Just one year ago, the Sooke Region Chamber of Commerce was in danger of going under. It was at a point of near bankruptcy and extreme measures were required to bring it back into the black, says the current president.
“2013 was a year when we had to do a lot of damage control,” said 2014 chamber president Michael Myikes.
He said there was a lot of non-confidence from the business community and local government. He said the chamber was, at that point, unable to carry out its duties and the organization was “handicapped” and there was the prospect of shutting the doors after 65 years.
The extraordinary crisis was the catalyst for major restructuring and change.
The chamber began to make the changes which were necessary for its survival. New leadership and directors were appointed with Randy Welters stepping in as president. The chamber negotiated a new three-year Fee for Service Agreement with the District of Sooke enabling them to carry on business. The chamber developed a four-year strategic plan and broke down some barriers and build some bridges with the business community.
Positive things began to happen for the chamber after their reorganization and restructuring. The chamber began reporting to council, they hired a qualified staff person as office administrator and became more visible and active in the business by regaining their confidence.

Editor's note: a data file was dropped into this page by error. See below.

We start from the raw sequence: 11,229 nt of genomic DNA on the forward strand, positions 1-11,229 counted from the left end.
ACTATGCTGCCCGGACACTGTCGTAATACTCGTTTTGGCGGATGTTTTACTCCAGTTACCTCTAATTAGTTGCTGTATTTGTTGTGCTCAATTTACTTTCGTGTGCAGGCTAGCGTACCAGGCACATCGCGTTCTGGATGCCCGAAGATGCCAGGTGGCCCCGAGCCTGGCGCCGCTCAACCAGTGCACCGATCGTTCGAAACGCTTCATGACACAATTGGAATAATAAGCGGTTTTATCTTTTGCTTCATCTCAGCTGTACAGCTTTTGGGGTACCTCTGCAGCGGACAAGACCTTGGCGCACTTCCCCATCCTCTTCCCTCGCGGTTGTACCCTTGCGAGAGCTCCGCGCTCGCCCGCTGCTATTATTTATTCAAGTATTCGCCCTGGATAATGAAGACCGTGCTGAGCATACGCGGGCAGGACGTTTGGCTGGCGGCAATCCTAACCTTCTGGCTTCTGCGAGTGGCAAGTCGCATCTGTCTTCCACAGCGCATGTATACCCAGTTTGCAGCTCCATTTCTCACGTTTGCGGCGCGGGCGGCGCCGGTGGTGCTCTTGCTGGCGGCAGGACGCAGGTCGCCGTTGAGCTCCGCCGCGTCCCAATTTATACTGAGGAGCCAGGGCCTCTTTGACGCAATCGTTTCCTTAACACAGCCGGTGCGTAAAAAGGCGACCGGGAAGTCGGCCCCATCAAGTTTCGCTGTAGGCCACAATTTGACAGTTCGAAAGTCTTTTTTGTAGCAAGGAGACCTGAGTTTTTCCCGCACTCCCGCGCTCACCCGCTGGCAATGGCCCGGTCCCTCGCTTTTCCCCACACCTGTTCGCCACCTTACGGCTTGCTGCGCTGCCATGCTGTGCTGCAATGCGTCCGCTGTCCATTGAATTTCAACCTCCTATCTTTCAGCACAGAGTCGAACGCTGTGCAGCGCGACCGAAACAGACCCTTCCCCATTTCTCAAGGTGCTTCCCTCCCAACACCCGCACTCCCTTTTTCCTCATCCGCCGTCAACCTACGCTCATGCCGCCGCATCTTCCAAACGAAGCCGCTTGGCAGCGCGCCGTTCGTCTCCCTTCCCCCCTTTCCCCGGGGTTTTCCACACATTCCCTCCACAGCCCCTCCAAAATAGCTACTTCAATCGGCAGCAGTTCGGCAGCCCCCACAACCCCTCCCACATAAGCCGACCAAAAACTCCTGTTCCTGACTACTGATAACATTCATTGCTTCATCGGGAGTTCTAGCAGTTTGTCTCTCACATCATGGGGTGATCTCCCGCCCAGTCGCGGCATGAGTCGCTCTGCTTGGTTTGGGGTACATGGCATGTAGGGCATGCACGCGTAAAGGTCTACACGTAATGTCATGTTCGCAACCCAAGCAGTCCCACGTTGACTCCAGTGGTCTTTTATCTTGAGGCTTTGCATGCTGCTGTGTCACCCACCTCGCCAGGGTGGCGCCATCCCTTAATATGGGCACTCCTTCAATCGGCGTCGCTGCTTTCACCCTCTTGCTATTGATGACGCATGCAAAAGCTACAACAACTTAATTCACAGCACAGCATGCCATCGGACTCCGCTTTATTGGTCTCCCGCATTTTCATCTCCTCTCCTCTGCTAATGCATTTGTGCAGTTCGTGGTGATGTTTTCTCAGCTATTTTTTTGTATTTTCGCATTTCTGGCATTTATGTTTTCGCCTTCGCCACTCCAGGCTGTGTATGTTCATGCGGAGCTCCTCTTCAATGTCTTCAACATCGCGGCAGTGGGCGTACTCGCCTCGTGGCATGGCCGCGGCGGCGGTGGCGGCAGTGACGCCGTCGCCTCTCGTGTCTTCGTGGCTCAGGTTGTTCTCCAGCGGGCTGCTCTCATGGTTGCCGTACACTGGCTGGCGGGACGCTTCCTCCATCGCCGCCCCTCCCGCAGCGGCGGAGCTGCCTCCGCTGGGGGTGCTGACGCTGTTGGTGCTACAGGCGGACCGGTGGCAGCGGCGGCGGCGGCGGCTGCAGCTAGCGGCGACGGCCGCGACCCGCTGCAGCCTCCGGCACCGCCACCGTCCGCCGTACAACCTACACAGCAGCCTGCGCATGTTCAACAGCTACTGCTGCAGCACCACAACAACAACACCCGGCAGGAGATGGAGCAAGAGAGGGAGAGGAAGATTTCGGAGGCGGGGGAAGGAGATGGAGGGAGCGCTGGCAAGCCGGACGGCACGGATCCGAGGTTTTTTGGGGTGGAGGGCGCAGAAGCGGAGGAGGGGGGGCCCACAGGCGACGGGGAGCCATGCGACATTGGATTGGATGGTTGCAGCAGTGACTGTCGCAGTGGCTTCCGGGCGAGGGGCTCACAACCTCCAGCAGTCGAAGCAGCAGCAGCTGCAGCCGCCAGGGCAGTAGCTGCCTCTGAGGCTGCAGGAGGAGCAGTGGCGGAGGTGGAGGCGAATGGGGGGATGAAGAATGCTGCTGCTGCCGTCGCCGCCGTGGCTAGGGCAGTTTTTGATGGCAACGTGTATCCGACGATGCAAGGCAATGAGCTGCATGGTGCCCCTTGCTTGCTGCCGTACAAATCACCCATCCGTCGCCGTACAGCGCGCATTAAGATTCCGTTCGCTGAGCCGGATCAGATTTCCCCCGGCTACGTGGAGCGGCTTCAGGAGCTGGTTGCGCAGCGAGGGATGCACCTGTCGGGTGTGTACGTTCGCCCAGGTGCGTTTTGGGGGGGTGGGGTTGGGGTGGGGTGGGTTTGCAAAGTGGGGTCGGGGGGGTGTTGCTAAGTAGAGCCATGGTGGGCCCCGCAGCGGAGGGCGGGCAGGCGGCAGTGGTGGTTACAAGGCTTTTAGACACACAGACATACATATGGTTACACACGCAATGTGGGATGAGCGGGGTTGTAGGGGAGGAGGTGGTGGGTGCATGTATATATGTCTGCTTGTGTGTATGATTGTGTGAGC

Nyikes feels the chamber has a role to play in economic development, conference and convention management and promotion of the Sooke region.
Other key portfolios are a resident relocation plan, Newcomers Club, Shop Local Plan as well as a business education series.
“2014 will represent a whole lot of success,” stated Nyikes. “2014 represents a year where plans are put into action, 2013 was about planning.”
Nyikes wants the plan they have in place to be sustainable and able to move forward on its own.
Developing revenue streams is one of the plans Nyikes has for the chamber. This would involve gaining access to money from District of Sooke business licenses for economic development, and introducing and accessing a 2 per cent hotel tax.
“This would go towards promoting community whether through the chamber or SRTA (Sooke Region Tourism Association). I’m hopeful we’re going to be able to work much, much more closely with other organizations.”
He said many organizations are operating in silos and they should share resources, expertise, etc. as they are all moving toward the same goals anyway.
“We’re not winging it anymore, we have accountability and transparency. What we need now is support and that will come through our actions.”
He said support can come from the business community seeing the value of the chamber.
“I’m optimistic 2014 will see us receiving support from the business community and everyone else,” said Nyikes. “It’s an action year.”
Nyikes and his wife Susan moved to Sooke for the lifestyle and the climate three-and-a-half years ago. Having grown up in Calgary the Nyikes preferred the warmer weather and the West Coast provided just that. He said Sooke hit all of their check points.
“There’s something about Sooke,” he said. “Personally I hope to feel like I’m being purposeful in a community I love.”